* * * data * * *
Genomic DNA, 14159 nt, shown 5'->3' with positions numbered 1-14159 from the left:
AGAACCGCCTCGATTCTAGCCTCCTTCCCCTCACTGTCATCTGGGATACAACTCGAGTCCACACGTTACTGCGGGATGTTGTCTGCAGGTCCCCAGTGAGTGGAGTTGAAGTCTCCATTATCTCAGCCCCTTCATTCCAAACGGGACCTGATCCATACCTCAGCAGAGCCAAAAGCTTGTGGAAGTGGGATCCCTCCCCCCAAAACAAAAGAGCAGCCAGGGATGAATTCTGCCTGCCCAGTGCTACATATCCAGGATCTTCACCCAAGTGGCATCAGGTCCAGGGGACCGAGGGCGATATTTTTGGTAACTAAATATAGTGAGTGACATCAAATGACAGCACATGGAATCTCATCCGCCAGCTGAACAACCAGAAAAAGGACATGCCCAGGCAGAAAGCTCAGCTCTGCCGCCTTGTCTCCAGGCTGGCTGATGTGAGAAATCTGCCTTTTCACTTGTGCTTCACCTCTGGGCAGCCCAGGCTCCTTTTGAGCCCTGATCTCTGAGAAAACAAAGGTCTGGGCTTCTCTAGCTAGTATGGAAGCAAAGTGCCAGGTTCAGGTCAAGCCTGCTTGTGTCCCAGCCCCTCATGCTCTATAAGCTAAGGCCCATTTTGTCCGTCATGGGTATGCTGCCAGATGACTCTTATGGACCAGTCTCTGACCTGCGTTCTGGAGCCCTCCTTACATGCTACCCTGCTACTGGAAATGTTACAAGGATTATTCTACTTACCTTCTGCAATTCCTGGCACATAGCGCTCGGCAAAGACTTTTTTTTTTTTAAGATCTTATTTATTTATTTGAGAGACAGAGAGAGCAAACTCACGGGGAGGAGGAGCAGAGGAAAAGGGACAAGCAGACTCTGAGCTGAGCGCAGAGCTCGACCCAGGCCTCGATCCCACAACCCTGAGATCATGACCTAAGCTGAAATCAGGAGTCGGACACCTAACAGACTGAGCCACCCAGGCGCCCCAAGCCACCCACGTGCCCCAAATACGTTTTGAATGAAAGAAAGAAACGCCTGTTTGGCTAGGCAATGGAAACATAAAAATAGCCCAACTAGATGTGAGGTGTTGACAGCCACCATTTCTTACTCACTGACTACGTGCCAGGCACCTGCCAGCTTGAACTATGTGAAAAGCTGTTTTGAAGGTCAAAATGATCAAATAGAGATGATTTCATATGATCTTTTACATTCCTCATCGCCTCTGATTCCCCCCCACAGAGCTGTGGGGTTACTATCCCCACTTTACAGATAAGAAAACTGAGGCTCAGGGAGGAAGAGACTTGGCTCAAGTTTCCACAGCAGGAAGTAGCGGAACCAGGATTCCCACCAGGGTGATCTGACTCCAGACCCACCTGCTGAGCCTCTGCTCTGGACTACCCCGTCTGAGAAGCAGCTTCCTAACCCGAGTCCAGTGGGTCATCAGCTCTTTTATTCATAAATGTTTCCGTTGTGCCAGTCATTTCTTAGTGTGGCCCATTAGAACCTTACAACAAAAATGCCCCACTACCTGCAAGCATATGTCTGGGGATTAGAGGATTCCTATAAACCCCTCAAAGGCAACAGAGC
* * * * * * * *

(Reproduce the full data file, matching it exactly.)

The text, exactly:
Genomic DNA, 14159 nt, shown 5'->3' with positions numbered 1-14159 from the left:
AGAACCGCCTCGATTCTAGCCTCCTTCCCCTCACTGTCATCTGGGATACAACTCGAGTCCACACGTTACTGCGGGATGTTGTCTGCAGGTCCCCAGTGAGTGGAGTTGAAGTCTCCATTATCTCAGCCCCTTCATTCCAAACGGGACCTGATCCATACCTCAGCAGAGCCAAAAGCTTGTGGAAGTGGGATCCCTCCCCCCAAAACAAAAGAGCAGCCAGGGATGAATTCTGCCTGCCCAGTGCTACATATCCAGGATCTTCACCCAAGTGGCATCAGGTCCAGGGGACCGAGGGCGATATTTTTGGTAACTAAATATAGTGAGTGACATCAAATGACAGCACATGGAATCTCATCCGCCAGCTGAACAACCAGAAAAAGGACATGCCCAGGCAGAAAGCTCAGCTCTGCCGCCTTGTCTCCAGGCTGGCTGATGTGAGAAATCTGCCTTTTCACTTGTGCTTCACCTCTGGGCAGCCCAGGCTCCTTTTGAGCCCTGATCTCTGAGAAAACAAAGGTCTGGGCTTCTCTAGCTAGTATGGAAGCAAAGTGCCAGGTTCAGGTCAAGCCTGCTTGTGTCCCAGCCCCTCATGCTCTATAAGCTAAGGCCCATTTTGTCCGTCATGGGTATGCTGCCAGATGACTCTTATGGACCAGTCTCTGACCTGCGTTCTGGAGCCCTCCTTACATGCTACCCTGCTACTGGAAATGTTACAAGGATTATTCTACTTACCTTCTGCAATTCCTGGCACATAGCGCTCGGCAAAGACTTTTTTTTTTTTAAGATCTTATTTATTTATTTGAGAGACAGAGAGAGCAAACTCACGGGGAGGAGGAGCAGAGGAAAAGGGACAAGCAGACTCTGAGCTGAGCGCAGAGCTCGACCCAGGCCTCGATCCCACAACCCTGAGATCATGACCTAAGCTGAAATCAGGAGTCGGACACCTAACAGACTGAGCCACCCAGGCGCCCCAAGCCACCCACGTGCCCCAAATACGTTTTGAATGAAAGAAAGAAACGCCTGTTTGGCTAGGCAATGGAAACATAAAAATAGCCCAACTAGATGTGAGGTGTTGACAGCCACCATTTCTTACTCACTGACTACGTGCCAGGCACCTGCCAGCTTGAACTATGTGAAAAGCTGTTTTGAAGGTCAAAATGATCAAATAGAGATGATTTCATATGATCTTTTACATTCCTCATCGCCTCTGATTCCCCCCCACAGAGCTGTGGGGTTACTATCCCCACTTTACAGATAAGAAAACTGAGGCTCAGGGAGGAAGAGACTTGGCTCAAGTTTCCACAGCAGGAAGTAGCGGAACCAGGATTCCCACCAGGGTGATCTGACTCCAGACCCACCTGCTGAGCCTCTGCTCTGGACTACCCCGTCTGAGAAGCAGCTTCCTAACCCGAGTCCAGTGGGTCATCAGCTCTTTTATTCATAAATGTTTCCGTTGTGCCAGTCATTTCTTAGTGTGGCCCATTAGAACCTTACAACAAAAATGCCCCACTACCTGCAAGCATATGTCTGGGGATTAGAGGATTCCTATAAACCCCTCAAAGGCAACAGAGC